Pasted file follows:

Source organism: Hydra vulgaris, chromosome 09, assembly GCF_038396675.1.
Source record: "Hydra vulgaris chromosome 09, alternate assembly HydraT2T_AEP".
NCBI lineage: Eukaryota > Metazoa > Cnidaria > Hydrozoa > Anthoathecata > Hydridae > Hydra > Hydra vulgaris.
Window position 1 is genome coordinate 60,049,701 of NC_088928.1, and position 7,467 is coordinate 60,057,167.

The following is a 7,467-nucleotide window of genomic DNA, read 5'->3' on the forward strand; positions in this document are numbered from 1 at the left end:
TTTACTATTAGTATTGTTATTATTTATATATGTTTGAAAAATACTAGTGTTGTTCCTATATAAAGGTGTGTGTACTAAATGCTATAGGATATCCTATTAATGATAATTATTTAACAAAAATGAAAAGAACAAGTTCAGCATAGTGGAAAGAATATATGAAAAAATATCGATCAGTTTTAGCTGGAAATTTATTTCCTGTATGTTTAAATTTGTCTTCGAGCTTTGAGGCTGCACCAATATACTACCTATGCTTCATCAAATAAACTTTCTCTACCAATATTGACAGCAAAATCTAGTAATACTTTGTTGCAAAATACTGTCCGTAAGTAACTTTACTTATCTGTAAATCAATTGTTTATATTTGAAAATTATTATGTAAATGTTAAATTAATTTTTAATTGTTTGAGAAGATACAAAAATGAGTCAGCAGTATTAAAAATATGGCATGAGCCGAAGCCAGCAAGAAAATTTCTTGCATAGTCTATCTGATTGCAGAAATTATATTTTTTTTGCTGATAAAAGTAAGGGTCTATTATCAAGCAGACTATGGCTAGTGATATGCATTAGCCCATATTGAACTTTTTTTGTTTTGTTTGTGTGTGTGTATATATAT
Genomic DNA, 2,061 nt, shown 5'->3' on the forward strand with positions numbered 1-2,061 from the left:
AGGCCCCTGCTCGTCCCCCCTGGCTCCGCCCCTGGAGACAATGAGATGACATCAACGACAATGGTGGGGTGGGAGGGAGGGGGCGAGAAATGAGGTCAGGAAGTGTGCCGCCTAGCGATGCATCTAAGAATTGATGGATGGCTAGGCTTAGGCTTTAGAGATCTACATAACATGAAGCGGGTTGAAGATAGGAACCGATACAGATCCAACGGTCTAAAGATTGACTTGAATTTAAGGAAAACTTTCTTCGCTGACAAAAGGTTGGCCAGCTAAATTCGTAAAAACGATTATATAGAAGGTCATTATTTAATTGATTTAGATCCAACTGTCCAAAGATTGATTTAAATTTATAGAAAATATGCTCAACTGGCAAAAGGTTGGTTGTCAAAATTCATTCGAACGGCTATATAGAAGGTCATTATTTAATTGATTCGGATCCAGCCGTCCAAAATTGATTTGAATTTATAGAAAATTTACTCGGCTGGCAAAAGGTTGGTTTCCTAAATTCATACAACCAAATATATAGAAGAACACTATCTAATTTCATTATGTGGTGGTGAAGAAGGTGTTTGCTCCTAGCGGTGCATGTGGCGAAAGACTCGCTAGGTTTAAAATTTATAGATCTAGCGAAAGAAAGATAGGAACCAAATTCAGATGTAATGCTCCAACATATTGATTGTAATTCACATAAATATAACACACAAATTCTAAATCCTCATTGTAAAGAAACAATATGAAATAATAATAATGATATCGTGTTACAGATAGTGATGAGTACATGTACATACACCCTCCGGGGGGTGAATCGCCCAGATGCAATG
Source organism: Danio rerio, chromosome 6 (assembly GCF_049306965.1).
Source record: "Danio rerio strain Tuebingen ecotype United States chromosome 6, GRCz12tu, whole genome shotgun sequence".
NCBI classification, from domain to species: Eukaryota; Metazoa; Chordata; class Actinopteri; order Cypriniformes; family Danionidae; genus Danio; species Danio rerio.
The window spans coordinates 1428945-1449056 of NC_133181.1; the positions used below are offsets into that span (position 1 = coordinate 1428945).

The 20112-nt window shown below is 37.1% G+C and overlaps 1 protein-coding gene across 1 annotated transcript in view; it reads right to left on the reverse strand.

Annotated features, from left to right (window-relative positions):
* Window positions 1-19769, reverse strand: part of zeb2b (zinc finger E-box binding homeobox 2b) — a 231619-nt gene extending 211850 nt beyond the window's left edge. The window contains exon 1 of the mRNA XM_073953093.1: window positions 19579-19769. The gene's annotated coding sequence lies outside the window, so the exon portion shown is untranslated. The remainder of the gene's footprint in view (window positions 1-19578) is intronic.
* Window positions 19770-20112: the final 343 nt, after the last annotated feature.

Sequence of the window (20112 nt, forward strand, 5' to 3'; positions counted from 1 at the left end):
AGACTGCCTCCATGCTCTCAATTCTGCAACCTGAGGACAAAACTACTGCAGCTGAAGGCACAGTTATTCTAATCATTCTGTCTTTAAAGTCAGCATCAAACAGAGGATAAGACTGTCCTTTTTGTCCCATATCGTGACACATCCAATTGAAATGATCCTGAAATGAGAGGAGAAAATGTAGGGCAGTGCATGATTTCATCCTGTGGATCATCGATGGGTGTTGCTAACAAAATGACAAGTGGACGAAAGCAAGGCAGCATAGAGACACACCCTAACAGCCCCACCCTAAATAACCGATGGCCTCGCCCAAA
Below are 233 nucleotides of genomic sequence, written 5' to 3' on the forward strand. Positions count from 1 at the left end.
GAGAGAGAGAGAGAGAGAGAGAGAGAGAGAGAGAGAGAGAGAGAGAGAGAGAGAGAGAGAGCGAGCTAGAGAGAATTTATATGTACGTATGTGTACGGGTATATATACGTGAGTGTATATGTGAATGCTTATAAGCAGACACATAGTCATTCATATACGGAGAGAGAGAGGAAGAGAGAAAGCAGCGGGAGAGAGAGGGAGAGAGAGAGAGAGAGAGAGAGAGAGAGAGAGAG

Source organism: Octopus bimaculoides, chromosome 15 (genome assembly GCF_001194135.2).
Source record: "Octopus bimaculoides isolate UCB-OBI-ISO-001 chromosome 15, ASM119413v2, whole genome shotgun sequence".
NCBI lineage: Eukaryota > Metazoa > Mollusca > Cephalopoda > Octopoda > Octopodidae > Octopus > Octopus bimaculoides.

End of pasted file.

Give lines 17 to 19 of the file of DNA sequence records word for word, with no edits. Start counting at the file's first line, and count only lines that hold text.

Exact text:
Sequence of the window (20112 nt, forward strand, 5' to 3'; positions counted from 1 at the left end):
AGACTGCCTCCATGCTCTCAATTCTGCAACCTGAGGACAAAACTACTGCAGCTGAAGGCACAGTTATTCTAATCATTCTGTCTTTAAAGTCAGCATCAAACAGAGGATAAGACTGTCCTTTTTGTCCCATATCGTGACACATCCAATTGAAATGATCCTGAAATGAGAGGAGAAAATGTAGGGCAGTGCATGATTTCATCCTGTGGATCATCGATGGGTGTTGCTAACAAAATGACAAGTGGACGAAAGCAAGGCAGCATAGAGACACACCCTAACAGCCCCACCCTAAATAACCGATGGCCTCGCCCAAA
Below are 233 nucleotides of genomic sequence, written 5' to 3' on the forward strand. Positions count from 1 at the left end.